Low-Cost Cow/Calf Production School Coming to Swift Current

Source: Saskatchewan Agriculture and Food

In these days of tight budgets, cattle producers are compelled to reduce costs wherever they can. Beef cattle nutritionist Dick Diven has a solution he will be sharing with members of the industry from February 13 to 16 in Swift Current.

His Low-Cost Cow/Calf Production School is a four-day program based on one simple principle:

“We try to "seasonalize" the cattle with the forage,” he explains. “The key point of a successful or profitable cow-calf business is conception. You have to get the cows bred. In order to facilitate conception, the cows have to be in good body condition at the time they calve, and that is based on location factors, like the time of the year and other aspects.”

Diven argues that “The reason for conditioning is that birth is a tremendous strain. The endocrine system—the hormones—are pumping in one direction, so to speak. However, as soon as the cow calves, her system has to reverse and pump in the other direction in order that she’ll have a shorter post-partum interval.

“Therefore,” he goes on, “to come into heat early and to have a calf next year, she has to be bred within 85 days post calving, and we want the shortest post calving interval that we can possibly have. So she should cycle a couple of times and then be exposed to a bull in her third cycle when she is more fertile.”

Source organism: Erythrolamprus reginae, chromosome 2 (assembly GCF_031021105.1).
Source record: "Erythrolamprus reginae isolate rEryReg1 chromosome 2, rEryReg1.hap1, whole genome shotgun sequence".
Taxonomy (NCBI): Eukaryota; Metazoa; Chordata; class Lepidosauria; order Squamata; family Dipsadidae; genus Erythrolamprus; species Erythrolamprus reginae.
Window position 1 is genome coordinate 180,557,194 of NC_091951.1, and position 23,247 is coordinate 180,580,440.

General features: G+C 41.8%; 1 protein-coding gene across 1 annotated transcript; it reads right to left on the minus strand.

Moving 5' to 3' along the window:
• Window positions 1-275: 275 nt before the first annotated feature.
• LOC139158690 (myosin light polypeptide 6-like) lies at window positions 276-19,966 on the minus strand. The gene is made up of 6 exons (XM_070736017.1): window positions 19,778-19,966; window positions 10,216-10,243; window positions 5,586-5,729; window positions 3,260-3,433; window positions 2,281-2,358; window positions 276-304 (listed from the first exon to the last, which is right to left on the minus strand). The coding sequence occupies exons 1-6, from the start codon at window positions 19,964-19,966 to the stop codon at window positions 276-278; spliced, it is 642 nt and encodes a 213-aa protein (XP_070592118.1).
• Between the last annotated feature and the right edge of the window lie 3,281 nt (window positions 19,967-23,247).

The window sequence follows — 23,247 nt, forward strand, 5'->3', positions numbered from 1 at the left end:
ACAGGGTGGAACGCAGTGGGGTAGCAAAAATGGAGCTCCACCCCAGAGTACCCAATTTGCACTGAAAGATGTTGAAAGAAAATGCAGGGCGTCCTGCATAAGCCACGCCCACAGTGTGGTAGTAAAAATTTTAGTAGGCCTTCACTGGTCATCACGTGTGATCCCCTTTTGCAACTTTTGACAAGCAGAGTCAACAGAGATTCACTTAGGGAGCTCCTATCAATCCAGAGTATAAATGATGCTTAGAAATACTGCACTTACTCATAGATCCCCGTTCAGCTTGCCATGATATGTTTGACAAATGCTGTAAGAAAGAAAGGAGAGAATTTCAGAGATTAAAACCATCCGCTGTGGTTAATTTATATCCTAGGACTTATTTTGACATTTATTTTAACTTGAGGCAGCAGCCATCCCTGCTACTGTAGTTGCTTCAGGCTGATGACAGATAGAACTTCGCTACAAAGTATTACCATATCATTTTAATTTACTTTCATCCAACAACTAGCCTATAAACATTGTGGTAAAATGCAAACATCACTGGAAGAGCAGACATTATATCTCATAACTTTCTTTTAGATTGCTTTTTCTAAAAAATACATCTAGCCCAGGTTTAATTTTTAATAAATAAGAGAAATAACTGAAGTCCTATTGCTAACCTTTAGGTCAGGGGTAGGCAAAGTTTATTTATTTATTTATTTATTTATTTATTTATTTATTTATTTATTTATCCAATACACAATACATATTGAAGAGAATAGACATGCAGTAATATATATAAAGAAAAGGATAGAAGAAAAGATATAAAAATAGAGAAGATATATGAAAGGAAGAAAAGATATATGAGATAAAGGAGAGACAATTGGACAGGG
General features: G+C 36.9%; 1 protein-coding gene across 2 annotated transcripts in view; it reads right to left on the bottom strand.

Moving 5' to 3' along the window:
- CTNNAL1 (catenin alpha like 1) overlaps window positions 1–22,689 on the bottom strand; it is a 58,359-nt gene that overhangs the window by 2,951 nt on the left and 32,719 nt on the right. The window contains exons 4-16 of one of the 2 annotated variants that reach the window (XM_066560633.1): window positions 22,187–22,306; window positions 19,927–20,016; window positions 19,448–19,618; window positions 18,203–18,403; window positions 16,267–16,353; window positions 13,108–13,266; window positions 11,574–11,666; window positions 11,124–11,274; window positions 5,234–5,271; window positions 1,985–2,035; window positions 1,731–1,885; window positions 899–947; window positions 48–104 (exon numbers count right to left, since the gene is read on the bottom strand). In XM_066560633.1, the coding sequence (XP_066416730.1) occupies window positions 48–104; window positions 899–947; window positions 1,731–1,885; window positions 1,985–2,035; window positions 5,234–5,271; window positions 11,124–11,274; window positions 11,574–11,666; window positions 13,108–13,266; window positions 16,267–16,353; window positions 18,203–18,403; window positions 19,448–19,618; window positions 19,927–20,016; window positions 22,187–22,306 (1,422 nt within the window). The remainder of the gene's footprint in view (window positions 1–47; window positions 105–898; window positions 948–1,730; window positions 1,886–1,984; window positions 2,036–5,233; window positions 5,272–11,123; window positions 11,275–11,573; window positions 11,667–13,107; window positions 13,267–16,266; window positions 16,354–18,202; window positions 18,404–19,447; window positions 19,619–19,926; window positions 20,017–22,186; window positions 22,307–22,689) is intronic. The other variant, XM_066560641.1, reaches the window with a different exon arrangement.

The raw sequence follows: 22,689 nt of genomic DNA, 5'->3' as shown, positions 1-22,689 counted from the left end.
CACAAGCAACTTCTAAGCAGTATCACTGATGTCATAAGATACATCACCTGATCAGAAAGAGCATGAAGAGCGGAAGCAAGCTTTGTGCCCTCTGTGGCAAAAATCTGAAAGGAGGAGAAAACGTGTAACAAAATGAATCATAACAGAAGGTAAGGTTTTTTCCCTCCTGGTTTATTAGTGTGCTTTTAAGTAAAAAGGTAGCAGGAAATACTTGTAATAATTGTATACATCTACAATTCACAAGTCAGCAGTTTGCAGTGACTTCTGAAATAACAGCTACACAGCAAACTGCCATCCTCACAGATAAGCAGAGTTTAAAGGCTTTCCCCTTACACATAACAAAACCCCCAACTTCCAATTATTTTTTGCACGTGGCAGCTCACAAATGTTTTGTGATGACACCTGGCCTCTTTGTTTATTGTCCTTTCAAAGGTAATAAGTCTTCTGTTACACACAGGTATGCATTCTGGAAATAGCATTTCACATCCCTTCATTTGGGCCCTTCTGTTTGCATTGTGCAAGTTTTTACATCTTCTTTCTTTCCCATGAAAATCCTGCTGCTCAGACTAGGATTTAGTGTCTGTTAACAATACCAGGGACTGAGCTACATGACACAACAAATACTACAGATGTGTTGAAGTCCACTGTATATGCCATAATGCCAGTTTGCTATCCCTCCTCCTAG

Diven puts this guidance in a low cost framework for producers by using forage instead of hay as feed.

“This means that she is going to have to calve after a period of very good forage, which is different from what we usually do in North America. We feed a lot of feed hay mostly, but also grains and so on. We have her calve early—in February-March—something like that, so that the calf will have a heavy weaning weight in the fall.

“The reason for the heavy feed is so that she is in good body condition at the time she calves in order for her to rebreed. We want to get away from that feeding. That is why we calve them in a period of lush growth. In Saskatchewan, we would look at a period of late June at about the earliest.”

Diven suggests giving cows a month and a half of good forage as the direction low cost producers should adopt.

The Arizona-based consultant has given presentations to various groups in Saskatchewan before. He has spent the last 30 years working with the cattle industry on nutrition and reproductive physiology.

“We gave a couple of talks last year in Weyburn and Swift Current. We had a good response on the part of the audience and we have been encouraged to come up for a full school. We just opened it for registration a little while ago. We limit the school to 30 participants.”

Diven says ranchers in Canada are very progressive.

“BSE has made them more so, I think. They are trying to cut costs. Challenging situations will happen again. We don’t know what is going to happen. Beef cattle producers just want to be ready for it,” he concludes.

To find out more about the school or to register, call 1-800-575-0864 or visit: http://www.lowcostcowcalf.com/

For more information, contact:

Dick Diven, PhD
Agri-Concepts, Inc.


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